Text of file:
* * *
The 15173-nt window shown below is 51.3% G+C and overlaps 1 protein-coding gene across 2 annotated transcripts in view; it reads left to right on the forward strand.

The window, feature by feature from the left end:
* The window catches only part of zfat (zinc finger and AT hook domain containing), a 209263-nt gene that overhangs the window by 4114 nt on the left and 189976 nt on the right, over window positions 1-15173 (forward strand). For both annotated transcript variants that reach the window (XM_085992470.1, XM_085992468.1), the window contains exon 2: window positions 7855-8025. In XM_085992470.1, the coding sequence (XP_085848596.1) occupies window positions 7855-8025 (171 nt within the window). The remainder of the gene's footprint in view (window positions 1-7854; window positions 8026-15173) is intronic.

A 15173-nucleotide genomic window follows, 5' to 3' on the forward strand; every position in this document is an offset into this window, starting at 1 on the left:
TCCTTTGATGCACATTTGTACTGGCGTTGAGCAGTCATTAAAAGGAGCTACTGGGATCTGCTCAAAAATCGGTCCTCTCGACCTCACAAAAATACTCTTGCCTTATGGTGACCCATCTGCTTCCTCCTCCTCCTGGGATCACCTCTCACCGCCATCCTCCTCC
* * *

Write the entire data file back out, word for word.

The 15173-nt window shown below is 51.3% G+C and overlaps 1 protein-coding gene across 2 annotated transcripts in view; it reads left to right on the forward strand.

The window, feature by feature from the left end:
* The window catches only part of zfat (zinc finger and AT hook domain containing), a 209263-nt gene that overhangs the window by 4114 nt on the left and 189976 nt on the right, over window positions 1-15173 (forward strand). For both annotated transcript variants that reach the window (XM_085992470.1, XM_085992468.1), the window contains exon 2: window positions 7855-8025. In XM_085992470.1, the coding sequence (XP_085848596.1) occupies window positions 7855-8025 (171 nt within the window). The remainder of the gene's footprint in view (window positions 1-7854; window positions 8026-15173) is intronic.

A 15173-nucleotide genomic window follows, 5' to 3' on the forward strand; every position in this document is an offset into this window, starting at 1 on the left:
TCCTTTGATGCACATTTGTACTGGCGTTGAGCAGTCATTAAAAGGAGCTACTGGGATCTGCTCAAAAATCGGTCCTCTCGACCTCACAAAAATACTCTTGCCTTATGGTGACCCATCTGCTTCCTCCTCCTCCTGGGATCACCTCTCACCGCCATCCTCCTCC